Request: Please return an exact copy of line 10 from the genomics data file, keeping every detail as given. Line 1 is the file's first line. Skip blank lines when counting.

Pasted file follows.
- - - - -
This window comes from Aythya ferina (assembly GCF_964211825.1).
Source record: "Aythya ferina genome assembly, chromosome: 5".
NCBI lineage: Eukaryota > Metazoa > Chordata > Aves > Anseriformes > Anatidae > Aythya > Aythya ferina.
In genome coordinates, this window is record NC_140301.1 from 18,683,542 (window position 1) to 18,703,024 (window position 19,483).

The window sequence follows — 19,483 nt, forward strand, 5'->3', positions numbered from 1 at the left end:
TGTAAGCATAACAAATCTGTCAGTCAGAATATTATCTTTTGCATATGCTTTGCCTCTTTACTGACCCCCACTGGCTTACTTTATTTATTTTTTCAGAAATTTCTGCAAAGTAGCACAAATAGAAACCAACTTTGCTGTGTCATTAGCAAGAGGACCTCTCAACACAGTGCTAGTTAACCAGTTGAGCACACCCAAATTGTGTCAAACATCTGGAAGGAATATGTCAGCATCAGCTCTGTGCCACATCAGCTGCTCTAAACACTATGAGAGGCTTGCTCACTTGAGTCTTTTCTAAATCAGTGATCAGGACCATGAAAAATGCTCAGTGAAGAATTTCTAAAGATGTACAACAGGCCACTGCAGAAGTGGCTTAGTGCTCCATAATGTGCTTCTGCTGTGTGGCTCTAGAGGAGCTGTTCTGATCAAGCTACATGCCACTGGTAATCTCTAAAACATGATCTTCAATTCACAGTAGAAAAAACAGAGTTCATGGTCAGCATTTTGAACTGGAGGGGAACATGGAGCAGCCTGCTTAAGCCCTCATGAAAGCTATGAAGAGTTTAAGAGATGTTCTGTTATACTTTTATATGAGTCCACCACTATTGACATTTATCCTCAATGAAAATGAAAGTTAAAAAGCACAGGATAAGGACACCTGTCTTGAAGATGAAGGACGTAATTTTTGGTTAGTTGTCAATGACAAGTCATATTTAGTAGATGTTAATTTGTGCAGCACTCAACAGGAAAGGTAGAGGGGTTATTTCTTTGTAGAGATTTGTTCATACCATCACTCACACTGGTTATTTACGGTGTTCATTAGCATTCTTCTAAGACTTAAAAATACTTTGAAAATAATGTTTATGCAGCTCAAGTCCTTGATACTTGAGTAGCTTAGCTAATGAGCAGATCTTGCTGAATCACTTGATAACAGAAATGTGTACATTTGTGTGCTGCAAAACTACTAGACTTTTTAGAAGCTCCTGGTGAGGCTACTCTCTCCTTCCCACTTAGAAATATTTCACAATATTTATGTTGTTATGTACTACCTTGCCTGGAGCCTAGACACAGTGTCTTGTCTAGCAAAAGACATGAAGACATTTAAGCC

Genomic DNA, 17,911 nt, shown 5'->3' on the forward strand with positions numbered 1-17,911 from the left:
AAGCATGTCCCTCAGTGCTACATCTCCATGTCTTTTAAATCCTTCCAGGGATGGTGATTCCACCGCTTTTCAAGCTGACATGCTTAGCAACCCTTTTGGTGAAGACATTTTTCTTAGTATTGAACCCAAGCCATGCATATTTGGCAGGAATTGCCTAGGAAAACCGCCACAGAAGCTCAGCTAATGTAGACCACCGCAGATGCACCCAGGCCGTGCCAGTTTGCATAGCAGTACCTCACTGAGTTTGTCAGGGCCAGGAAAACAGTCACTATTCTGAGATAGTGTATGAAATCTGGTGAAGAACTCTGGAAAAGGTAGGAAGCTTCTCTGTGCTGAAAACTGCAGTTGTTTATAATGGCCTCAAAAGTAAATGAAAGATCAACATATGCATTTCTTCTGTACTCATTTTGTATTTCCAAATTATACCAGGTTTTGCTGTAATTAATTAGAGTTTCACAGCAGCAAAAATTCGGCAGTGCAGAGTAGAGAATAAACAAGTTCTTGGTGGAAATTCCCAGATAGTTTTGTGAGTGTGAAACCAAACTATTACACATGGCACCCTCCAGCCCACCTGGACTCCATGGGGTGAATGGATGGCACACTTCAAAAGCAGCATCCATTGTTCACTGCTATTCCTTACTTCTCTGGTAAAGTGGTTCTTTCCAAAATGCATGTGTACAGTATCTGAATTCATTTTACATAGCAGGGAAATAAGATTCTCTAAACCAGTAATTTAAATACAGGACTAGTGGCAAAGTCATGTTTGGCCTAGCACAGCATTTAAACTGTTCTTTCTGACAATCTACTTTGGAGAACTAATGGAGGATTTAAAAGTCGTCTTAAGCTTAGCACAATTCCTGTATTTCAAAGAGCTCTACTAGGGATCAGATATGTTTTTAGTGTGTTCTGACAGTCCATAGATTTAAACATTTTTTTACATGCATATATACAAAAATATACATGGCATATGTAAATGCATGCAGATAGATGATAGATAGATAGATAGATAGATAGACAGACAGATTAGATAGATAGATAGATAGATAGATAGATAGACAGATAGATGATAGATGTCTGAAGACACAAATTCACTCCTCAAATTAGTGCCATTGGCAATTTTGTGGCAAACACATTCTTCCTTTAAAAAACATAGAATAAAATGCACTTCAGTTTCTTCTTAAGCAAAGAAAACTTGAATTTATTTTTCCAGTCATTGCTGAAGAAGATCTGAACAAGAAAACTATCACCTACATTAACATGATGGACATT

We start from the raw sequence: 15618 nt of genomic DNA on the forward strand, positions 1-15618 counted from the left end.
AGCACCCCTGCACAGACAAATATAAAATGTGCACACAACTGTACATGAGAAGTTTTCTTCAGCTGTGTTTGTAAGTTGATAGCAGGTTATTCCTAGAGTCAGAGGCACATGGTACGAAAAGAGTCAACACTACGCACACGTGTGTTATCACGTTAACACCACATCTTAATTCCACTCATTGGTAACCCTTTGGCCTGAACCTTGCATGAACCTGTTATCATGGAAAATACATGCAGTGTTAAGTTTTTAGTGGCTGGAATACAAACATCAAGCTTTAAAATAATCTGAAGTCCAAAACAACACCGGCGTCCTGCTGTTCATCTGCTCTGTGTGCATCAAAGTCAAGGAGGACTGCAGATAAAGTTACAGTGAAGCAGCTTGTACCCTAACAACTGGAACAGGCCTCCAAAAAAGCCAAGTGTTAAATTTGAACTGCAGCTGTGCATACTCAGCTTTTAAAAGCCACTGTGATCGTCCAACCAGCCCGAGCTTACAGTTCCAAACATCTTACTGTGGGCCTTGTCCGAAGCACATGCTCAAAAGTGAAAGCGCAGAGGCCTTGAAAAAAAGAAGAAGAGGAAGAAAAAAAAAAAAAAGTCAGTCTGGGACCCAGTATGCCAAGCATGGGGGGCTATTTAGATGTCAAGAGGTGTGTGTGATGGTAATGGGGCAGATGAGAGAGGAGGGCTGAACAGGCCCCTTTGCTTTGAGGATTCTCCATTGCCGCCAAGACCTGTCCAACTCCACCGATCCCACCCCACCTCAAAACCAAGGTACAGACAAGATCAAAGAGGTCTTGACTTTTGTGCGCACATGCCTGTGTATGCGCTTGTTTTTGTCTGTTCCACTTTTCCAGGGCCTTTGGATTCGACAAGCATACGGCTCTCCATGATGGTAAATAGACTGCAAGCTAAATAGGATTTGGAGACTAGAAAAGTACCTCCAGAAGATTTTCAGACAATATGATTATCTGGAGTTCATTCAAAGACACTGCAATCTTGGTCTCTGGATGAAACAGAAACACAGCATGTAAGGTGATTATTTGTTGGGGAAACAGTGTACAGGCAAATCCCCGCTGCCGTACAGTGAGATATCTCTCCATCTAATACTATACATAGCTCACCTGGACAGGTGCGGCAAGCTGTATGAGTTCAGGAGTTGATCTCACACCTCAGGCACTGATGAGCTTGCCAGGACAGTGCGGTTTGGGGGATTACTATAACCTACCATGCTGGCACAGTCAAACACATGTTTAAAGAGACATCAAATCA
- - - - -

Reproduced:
AGCACCCCTGCACAGACAAATATAAAATGTGCACACAACTGTACATGAGAAGTTTTCTTCAGCTGTGTTTGTAAGTTGATAGCAGGTTATTCCTAGAGTCAGAGGCACATGGTACGAAAAGAGTCAACACTACGCACACGTGTGTTATCACGTTAACACCACATCTTAATTCCACTCATTGGTAACCCTTTGGCCTGAACCTTGCATGAACCTGTTATCATGGAAAATACATGCAGTGTTAAGTTTTTAGTGGCTGGAATACAAACATCAAGCTTTAAAATAATCTGAAGTCCAAAACAACACCGGCGTCCTGCTGTTCATCTGCTCTGTGTGCATCAAAGTCAAGGAGGACTGCAGATAAAGTTACAGTGAAGCAGCTTGTACCCTAACAACTGGAACAGGCCTCCAAAAAAGCCAAGTGTTAAATTTGAACTGCAGCTGTGCATACTCAGCTTTTAAAAGCCACTGTGATCGTCCAACCAGCCCGAGCTTACAGTTCCAAACATCTTACTGTGGGCCTTGTCCGAAGCACATGCTCAAAAGTGAAAGCGCAGAGGCCTTGAAAAAAAGAAGAAGAGGAAGAAAAAAAAAAAAAAGTCAGTCTGGGACCCAGTATGCCAAGCATGGGGGGCTATTTAGATGTCAAGAGGTGTGTGTGATGGTAATGGGGCAGATGAGAGAGGAGGGCTGAACAGGCCCCTTTGCTTTGAGGATTCTCCATTGCCGCCAAGACCTGTCCAACTCCACCGATCCCACCCCACCTCAAAACCAAGGTACAGACAAGATCAAAGAGGTCTTGACTTTTGTGCGCACATGCCTGTGTATGCGCTTGTTTTTGTCTGTTCCACTTTTCCAGGGCCTTTGGATTCGACAAGCATACGGCTCTCCATGATGGTAAATAGACTGCAAGCTAAATAGGATTTGGAGACTAGAAAAGTACCTCCAGAAGATTTTCAGACAATATGATTATCTGGAGTTCATTCAAAGACACTGCAATCTTGGTCTCTGGATGAAACAGAAACACAGCATGTAAGGTGATTATTTGTTGGGGAAACAGTGTACAGGCAAATCCCCGCTGCCGTACAGTGAGATATCTCTCCATCTAATACTATACATAGCTCACCTGGACAGGTGCGGCAAGCTGTATGAGTTCAGGAGTTGATCTCACACCTCAGGCACTGATGAGCTTGCCAGGACAGTGCGGTTTGGGGGATTACTATAACCTACCATGCTGGCACAGTCAAACACATGTTTAAAGAGACATCAAATCA